RNA in cells regulates gene activities. It controls the production of protein from various genes. Alongside, some small RNAs can shut genes off.
Strikingly, an enzyme called Dicer cuts the RNA into smaller pieces to produce gene-regulating microRNAs in humans. As gene mutations for enzymes can cause some cancers, Dicer gets scientists’ attention to determine its mechanism.
In a new study, scientists at Cold Spring Harbor Laboratory demonstrated a new role of Dicer in mammalian cells. They found that the Dicer is essential for maintaining the structural integrity of the genome.
Scientists used mice models for the study. Removing the Dicer from the embryonic stem cells of mice makes their cells sick. This causes chromosome misalignment within the dividing cells, affecting equal distribution to daughter cells. Hence, cell division becomes slow. Plus, many cells died.
Further exploration shows that Dicer stabilizes the mouse genome, suggesting that this is an evolutionarily ancient role for the enzyme.
Benjamin Roche, a researcher in Martienssen’s lab, said, “The new function that we have identified for Dicer genome stability, independently of other well-known small RNA pathways, could explain why Dicer mutations are an important factor in certain types of cancer.”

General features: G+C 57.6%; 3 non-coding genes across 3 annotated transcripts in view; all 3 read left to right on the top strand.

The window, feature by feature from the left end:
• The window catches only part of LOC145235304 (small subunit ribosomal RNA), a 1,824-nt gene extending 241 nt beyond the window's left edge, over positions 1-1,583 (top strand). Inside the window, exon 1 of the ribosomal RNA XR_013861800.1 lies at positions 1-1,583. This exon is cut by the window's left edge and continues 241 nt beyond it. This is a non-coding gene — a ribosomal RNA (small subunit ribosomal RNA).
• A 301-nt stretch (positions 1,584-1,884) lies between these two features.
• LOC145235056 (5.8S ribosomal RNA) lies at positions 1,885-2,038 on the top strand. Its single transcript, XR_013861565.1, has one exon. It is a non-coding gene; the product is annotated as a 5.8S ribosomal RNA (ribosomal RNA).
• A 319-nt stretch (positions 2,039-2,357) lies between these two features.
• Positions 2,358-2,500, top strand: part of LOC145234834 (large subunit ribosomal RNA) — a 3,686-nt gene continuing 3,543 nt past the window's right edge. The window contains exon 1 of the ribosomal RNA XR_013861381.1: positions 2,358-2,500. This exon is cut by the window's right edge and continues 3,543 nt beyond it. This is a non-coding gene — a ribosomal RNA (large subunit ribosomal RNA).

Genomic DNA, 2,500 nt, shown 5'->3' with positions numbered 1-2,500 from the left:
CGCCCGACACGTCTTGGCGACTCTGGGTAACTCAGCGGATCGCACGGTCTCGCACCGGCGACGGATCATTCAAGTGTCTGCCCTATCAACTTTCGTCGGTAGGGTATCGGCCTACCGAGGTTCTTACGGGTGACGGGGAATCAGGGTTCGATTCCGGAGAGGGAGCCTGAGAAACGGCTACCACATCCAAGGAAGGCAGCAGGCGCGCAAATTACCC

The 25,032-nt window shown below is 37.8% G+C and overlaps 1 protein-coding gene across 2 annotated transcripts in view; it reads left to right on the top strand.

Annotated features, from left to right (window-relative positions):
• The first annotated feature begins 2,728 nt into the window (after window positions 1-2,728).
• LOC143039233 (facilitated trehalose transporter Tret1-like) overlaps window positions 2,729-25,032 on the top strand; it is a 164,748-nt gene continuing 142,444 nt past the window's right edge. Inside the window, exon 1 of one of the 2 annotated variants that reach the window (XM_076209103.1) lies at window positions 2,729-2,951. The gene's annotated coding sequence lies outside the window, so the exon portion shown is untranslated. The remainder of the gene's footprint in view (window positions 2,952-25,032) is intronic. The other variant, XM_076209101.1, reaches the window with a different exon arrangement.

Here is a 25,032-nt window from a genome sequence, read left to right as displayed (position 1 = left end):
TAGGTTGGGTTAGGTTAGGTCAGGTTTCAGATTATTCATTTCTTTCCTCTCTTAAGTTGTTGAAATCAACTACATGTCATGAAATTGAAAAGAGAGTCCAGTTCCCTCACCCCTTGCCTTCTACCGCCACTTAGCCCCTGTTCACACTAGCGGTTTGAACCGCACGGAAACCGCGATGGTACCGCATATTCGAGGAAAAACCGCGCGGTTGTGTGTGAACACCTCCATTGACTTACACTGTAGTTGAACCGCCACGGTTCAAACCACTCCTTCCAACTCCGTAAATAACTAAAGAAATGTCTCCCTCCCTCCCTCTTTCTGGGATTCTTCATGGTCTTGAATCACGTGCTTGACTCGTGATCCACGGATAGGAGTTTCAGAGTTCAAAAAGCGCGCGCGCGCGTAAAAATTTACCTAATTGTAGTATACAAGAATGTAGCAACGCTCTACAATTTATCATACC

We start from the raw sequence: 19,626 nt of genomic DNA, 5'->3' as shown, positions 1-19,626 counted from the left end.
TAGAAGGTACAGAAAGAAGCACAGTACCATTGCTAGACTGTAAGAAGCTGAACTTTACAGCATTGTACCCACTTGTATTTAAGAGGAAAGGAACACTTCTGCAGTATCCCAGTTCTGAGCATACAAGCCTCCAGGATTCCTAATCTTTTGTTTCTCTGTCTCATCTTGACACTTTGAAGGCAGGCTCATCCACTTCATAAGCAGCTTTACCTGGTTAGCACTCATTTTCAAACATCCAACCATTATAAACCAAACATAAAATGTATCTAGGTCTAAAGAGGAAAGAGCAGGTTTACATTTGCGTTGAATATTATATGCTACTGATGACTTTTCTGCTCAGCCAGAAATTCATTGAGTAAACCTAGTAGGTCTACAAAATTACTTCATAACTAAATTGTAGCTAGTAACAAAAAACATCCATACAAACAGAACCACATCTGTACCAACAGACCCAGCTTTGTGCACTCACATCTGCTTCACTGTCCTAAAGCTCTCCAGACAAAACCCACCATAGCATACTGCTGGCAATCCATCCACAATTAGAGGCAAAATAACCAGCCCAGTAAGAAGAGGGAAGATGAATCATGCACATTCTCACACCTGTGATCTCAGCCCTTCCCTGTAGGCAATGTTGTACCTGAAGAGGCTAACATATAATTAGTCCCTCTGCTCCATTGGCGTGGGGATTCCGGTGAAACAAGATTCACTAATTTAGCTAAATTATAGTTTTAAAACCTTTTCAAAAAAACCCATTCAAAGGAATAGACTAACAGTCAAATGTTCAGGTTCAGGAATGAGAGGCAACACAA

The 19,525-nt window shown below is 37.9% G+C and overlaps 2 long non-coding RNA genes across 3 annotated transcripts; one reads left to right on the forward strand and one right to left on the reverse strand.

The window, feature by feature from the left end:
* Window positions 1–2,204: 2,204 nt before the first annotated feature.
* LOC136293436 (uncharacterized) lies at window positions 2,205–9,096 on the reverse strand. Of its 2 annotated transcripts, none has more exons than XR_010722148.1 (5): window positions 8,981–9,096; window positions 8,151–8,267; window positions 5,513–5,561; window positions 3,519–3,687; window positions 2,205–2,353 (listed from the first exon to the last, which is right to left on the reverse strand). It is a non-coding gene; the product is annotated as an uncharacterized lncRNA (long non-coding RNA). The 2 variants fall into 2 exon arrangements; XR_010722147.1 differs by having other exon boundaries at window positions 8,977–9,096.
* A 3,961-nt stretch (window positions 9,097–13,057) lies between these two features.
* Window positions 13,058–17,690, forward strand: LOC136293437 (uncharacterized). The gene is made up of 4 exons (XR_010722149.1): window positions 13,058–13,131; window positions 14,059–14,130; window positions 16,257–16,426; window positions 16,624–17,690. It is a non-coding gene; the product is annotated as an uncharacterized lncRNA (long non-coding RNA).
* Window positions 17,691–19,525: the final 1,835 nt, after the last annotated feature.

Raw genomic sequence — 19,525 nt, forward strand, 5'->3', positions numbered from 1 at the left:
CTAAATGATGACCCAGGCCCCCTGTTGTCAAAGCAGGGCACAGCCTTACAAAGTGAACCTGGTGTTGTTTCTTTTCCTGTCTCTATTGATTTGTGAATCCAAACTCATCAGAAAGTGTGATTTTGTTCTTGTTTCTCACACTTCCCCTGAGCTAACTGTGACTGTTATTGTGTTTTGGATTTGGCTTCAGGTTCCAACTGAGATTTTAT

Regularly, Dicer works with a gene-activating protein called BRD4. Scientists observed that chromosomes were unstable when Dicer was broken and BRD4 was intact. Eliminating a little piece of BRD4 (bromodomain 2) reestablished chromosome steadiness. Like Dicer, BRD4 is frequently mutated in human tumors.
Cold Spring Harbor Laboratory Professor Rob Martienssen said, “Our findings suggest that inhibitors that target BRD4 bromodomain two might have specific therapeutic effects when Dicer is compromised in cancer.”
- Gutbrod, M.J., Roche, B., Steinberg, J.I., et al. Dicer promotes genome stability via the bromodomain transcriptional co-activator BRD4. Nat Commun 13, 1001 (2022). DOI: 10.1038/s41467-022-28554-8